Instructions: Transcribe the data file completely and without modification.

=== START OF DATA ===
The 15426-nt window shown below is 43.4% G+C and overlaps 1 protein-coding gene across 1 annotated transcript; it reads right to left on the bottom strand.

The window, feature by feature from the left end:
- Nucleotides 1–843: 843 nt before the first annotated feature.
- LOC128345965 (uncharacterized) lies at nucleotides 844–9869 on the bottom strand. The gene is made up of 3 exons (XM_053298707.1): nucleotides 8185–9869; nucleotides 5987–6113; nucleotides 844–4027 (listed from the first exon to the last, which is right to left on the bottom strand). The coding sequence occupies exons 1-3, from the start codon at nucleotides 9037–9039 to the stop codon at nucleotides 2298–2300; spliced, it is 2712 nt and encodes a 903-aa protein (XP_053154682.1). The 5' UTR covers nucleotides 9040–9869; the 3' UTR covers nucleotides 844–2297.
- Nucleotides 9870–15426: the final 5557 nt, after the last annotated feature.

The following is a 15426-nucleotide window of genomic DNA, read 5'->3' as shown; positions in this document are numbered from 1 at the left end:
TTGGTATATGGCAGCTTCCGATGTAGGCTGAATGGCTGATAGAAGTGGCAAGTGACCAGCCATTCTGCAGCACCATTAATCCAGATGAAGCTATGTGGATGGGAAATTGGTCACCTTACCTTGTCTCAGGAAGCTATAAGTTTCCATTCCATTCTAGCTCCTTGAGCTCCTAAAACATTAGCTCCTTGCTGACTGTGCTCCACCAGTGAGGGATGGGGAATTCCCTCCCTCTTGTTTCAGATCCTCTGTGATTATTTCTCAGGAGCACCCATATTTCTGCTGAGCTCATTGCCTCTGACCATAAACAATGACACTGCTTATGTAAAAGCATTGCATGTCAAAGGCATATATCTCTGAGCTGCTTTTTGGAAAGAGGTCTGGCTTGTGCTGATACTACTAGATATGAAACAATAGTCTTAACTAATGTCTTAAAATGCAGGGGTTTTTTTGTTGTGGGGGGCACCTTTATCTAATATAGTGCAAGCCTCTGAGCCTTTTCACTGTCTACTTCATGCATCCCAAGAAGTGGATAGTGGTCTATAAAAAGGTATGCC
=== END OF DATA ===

The 15426-nt window shown below is 43.4% G+C and overlaps 1 protein-coding gene across 1 annotated transcript; it reads right to left on the bottom strand.

The window, feature by feature from the left end:
- Nucleotides 1–843: 843 nt before the first annotated feature.
- LOC128345965 (uncharacterized) lies at nucleotides 844–9869 on the bottom strand. The gene is made up of 3 exons (XM_053298707.1): nucleotides 8185–9869; nucleotides 5987–6113; nucleotides 844–4027 (listed from the first exon to the last, which is right to left on the bottom strand). The coding sequence occupies exons 1-3, from the start codon at nucleotides 9037–9039 to the stop codon at nucleotides 2298–2300; spliced, it is 2712 nt and encodes a 903-aa protein (XP_053154682.1). The 5' UTR covers nucleotides 9040–9869; the 3' UTR covers nucleotides 844–2297.
- Nucleotides 9870–15426: the final 5557 nt, after the last annotated feature.

The following is a 15426-nucleotide window of genomic DNA, read 5'->3' as shown; positions in this document are numbered from 1 at the left end:
TTGGTATATGGCAGCTTCCGATGTAGGCTGAATGGCTGATAGAAGTGGCAAGTGACCAGCCATTCTGCAGCACCATTAATCCAGATGAAGCTATGTGGATGGGAAATTGGTCACCTTACCTTGTCTCAGGAAGCTATAAGTTTCCATTCCATTCTAGCTCCTTGAGCTCCTAAAACATTAGCTCCTTGCTGACTGTGCTCCACCAGTGAGGGATGGGGAATTCCCTCCCTCTTGTTTCAGATCCTCTGTGATTATTTCTCAGGAGCACCCATATTTCTGCTGAGCTCATTGCCTCTGACCATAAACAATGACACTGCTTATGTAAAAGCATTGCATGTCAAAGGCATATATCTCTGAGCTGCTTTTTGGAAAGAGGTCTGGCTTGTGCTGATACTACTAGATATGAAACAATAGTCTTAACTAATGTCTTAAAATGCAGGGGTTTTTTTGTTGTGGGGGGCACCTTTATCTAATATAGTGCAAGCCTCTGAGCCTTTTCACTGTCTACTTCATGCATCCCAAGAAGTGGATAGTGGTCTATAAAAAGGTATGCC